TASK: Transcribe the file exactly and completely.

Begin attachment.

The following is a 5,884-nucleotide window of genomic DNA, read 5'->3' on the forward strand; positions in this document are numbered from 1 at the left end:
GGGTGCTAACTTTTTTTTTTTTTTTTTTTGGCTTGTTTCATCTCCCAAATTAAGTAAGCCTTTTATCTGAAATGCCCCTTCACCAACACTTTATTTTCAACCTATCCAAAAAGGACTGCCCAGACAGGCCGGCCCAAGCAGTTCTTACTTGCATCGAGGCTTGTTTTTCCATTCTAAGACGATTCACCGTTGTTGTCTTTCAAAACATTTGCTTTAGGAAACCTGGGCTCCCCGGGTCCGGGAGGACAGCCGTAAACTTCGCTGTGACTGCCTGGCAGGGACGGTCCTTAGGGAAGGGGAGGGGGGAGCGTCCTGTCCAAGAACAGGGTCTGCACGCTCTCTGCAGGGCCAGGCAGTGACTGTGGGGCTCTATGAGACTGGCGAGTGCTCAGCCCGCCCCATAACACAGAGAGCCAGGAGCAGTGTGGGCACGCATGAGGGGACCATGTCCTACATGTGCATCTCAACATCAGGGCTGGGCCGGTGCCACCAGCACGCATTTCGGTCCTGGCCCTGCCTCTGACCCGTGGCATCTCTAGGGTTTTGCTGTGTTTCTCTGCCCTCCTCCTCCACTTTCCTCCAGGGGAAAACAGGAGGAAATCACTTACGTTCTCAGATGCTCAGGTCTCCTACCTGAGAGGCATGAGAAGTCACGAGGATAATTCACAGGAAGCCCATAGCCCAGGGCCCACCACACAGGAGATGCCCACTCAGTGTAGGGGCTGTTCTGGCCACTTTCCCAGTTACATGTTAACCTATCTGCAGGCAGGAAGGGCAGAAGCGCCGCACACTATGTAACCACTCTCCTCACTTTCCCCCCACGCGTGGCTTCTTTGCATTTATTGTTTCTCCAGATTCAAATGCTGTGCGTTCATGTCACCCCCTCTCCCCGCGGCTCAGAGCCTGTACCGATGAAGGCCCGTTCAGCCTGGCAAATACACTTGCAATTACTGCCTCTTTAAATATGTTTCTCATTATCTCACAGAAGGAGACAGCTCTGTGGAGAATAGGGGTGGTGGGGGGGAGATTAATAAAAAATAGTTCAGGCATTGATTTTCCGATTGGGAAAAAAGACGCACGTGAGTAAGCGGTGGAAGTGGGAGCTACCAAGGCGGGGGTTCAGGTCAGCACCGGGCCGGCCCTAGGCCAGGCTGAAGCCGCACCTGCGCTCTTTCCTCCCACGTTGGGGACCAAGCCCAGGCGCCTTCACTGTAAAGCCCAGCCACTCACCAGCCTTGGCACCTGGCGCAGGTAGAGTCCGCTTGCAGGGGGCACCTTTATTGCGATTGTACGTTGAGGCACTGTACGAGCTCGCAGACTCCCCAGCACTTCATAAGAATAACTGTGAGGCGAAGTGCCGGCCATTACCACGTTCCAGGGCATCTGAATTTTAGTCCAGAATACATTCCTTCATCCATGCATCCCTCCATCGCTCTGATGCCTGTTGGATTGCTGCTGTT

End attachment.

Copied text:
The following is a 5,884-nucleotide window of genomic DNA, read 5'->3' on the forward strand; positions in this document are numbered from 1 at the left end:
GGGTGCTAACTTTTTTTTTTTTTTTTTTTGGCTTGTTTCATCTCCCAAATTAAGTAAGCCTTTTATCTGAAATGCCCCTTCACCAACACTTTATTTTCAACCTATCCAAAAAGGACTGCCCAGACAGGCCGGCCCAAGCAGTTCTTACTTGCATCGAGGCTTGTTTTTCCATTCTAAGACGATTCACCGTTGTTGTCTTTCAAAACATTTGCTTTAGGAAACCTGGGCTCCCCGGGTCCGGGAGGACAGCCGTAAACTTCGCTGTGACTGCCTGGCAGGGACGGTCCTTAGGGAAGGGGAGGGGGGAGCGTCCTGTCCAAGAACAGGGTCTGCACGCTCTCTGCAGGGCCAGGCAGTGACTGTGGGGCTCTATGAGACTGGCGAGTGCTCAGCCCGCCCCATAACACAGAGAGCCAGGAGCAGTGTGGGCACGCATGAGGGGACCATGTCCTACATGTGCATCTCAACATCAGGGCTGGGCCGGTGCCACCAGCACGCATTTCGGTCCTGGCCCTGCCTCTGACCCGTGGCATCTCTAGGGTTTTGCTGTGTTTCTCTGCCCTCCTCCTCCACTTTCCTCCAGGGGAAAACAGGAGGAAATCACTTACGTTCTCAGATGCTCAGGTCTCCTACCTGAGAGGCATGAGAAGTCACGAGGATAATTCACAGGAAGCCCATAGCCCAGGGCCCACCACACAGGAGATGCCCACTCAGTGTAGGGGCTGTTCTGGCCACTTTCCCAGTTACATGTTAACCTATCTGCAGGCAGGAAGGGCAGAAGCGCCGCACACTATGTAACCACTCTCCTCACTTTCCCCCCACGCGTGGCTTCTTTGCATTTATTGTTTCTCCAGATTCAAATGCTGTGCGTTCATGTCACCCCCTCTCCCCGCGGCTCAGAGCCTGTACCGATGAAGGCCCGTTCAGCCTGGCAAATACACTTGCAATTACTGCCTCTTTAAATATGTTTCTCATTATCTCACAGAAGGAGACAGCTCTGTGGAGAATAGGGGTGGTGGGGGGGAGATTAATAAAAAATAGTTCAGGCATTGATTTTCCGATTGGGAAAAAAGACGCACGTGAGTAAGCGGTGGAAGTGGGAGCTACCAAGGCGGGGGTTCAGGTCAGCACCGGGCCGGCCCTAGGCCAGGCTGAAGCCGCACCTGCGCTCTTTCCTCCCACGTTGGGGACCAAGCCCAGGCGCCTTCACTGTAAAGCCCAGCCACTCACCAGCCTTGGCACCTGGCGCAGGTAGAGTCCGCTTGCAGGGGGCACCTTTATTGCGATTGTACGTTGAGGCACTGTACGAGCTCGCAGACTCCCCAGCACTTCATAAGAATAACTGTGAGGCGAAGTGCCGGCCATTACCACGTTCCAGGGCATCTGAATTTTAGTCCAGAATACATTCCTTCATCCATGCATCCCTCCATCGCTCTGATGCCTGTTGGATTGCTGCTGTT